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Crown Him With Many Crowns


The principal figure of the book of Revelation is the Lamb. He is introduced in Revelation 5, where the seven-sealed scroll represents the outpouring of God’s retribution upon human sin in preparation for the kingdom. The Lamb is the one who has earned the right to break the seals and to impose God’s wrath upon the earth (Rev. 6:16). The Lamb receives worship along with the One who sits on the throne (Rev. 5:11-14). Indeed, the Lamb Himself is in the midst of the throne (Rev. 7:17). By the Lamb’s blood, the accuser is overcome (Rev. 12:11). His is the book of life (Rev. 13:8; 21:27). He is the captain of the hundred forty-four thousand (Rev. 14:1-5). The worshippers of the Beast are tormented in the presence of the Lamb (Rev. 14:10). In preparation for His marriage supper, the Lamb descends from heaven wearing many crowns (Rev. 19: 6-12). In the end, the Lord God Almighty and the Lamb become the temple of the New Jerusalem, and the Lamb is the light of the city (Rev. 20: 22-23).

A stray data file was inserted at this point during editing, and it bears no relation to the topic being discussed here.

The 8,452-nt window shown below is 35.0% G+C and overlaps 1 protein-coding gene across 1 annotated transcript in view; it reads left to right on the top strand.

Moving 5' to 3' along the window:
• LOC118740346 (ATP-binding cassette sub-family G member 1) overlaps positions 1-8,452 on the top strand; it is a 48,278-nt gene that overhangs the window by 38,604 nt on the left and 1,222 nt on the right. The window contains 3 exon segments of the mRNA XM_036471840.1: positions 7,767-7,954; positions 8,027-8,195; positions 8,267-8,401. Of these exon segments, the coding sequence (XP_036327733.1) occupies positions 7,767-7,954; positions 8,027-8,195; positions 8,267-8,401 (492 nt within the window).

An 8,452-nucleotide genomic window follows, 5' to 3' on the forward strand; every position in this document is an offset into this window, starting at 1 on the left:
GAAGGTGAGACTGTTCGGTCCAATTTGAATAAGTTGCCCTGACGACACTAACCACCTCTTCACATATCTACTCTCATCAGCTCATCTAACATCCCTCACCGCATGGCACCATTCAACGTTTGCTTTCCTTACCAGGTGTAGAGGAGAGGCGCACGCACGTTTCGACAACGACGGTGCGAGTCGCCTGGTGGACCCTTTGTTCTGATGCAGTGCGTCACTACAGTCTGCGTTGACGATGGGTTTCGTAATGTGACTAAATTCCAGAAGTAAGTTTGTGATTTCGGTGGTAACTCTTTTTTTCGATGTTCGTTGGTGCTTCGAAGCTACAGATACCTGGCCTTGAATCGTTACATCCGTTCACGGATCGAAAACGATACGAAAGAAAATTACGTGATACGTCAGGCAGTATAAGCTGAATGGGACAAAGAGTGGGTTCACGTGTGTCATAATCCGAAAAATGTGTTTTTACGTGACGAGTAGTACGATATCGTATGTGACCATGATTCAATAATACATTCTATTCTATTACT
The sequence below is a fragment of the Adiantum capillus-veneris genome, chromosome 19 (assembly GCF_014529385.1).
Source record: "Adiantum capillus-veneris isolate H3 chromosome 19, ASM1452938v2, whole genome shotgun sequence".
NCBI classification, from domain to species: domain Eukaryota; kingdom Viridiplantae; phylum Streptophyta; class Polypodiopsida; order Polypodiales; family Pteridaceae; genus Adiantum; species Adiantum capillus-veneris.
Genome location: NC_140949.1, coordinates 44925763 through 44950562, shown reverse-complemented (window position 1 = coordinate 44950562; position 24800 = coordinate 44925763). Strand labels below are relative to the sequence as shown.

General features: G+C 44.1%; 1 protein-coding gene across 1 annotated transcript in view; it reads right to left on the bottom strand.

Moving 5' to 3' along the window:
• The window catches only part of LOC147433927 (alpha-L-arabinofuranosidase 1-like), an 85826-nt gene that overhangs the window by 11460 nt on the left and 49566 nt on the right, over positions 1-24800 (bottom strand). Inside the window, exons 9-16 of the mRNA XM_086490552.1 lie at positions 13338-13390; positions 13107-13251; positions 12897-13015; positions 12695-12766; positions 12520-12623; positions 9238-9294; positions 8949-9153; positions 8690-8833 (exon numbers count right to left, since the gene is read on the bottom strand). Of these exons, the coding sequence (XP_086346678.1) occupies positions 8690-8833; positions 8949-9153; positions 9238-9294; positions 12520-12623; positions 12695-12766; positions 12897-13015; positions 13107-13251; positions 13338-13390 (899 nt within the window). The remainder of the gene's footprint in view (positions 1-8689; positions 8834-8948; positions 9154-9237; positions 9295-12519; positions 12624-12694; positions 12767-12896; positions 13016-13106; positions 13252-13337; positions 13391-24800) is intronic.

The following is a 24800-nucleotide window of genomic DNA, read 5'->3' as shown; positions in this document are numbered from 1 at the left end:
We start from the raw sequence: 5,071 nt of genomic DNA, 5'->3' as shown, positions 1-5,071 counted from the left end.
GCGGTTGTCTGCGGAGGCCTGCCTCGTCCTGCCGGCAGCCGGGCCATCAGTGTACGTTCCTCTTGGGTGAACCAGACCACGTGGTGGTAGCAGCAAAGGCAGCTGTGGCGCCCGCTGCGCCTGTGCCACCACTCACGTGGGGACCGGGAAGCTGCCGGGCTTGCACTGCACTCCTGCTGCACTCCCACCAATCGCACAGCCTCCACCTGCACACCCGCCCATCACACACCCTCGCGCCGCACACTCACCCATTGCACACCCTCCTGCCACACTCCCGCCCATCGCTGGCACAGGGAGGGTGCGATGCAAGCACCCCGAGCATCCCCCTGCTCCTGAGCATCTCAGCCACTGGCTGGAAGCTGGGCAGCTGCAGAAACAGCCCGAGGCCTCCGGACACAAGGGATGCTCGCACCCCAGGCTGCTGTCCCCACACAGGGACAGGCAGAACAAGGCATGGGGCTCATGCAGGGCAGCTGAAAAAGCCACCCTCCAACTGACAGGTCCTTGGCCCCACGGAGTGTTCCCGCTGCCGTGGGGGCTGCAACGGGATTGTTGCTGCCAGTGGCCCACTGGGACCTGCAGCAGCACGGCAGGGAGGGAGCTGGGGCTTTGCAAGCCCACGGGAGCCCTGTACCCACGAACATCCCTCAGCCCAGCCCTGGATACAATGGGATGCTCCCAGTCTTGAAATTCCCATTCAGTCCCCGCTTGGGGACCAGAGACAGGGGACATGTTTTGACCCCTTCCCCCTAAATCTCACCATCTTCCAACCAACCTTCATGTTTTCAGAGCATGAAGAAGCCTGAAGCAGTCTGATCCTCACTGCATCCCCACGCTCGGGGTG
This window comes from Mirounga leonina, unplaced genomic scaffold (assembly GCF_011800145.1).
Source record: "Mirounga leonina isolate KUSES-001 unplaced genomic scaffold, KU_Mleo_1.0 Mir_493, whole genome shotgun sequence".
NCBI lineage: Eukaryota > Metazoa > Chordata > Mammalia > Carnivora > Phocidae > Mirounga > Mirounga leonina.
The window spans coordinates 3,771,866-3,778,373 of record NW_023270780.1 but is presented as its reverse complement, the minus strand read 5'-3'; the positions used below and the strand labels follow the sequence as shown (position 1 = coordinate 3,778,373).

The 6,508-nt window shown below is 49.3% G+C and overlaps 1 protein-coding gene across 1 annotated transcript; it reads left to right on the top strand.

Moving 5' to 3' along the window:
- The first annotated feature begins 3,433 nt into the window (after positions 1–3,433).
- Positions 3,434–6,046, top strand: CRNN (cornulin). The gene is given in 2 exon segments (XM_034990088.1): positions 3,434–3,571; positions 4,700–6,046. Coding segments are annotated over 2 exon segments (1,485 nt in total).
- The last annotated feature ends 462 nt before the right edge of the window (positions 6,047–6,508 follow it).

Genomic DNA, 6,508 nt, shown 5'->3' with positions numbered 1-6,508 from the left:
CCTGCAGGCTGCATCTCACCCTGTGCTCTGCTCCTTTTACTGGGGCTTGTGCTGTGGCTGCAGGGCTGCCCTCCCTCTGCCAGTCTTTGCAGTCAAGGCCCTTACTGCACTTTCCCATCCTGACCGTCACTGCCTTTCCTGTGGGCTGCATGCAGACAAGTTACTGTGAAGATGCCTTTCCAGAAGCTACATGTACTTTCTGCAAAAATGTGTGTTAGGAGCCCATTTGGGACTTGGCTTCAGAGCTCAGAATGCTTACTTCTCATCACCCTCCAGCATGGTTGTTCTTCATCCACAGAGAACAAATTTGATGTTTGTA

While it is certainly a book of prophecy, Revelation is also a book of worship. From beginning to end, worship is directed toward the One who sits on the throne and to the Lamb. The Lamb is praised and magnified in heaven and earth. He receives “power, and riches, and wisdom, and strength, and honour, and glory, and blessing.” Clearly the many-crowned Lamb is to be adored and exalted, and His followers exult in His presence.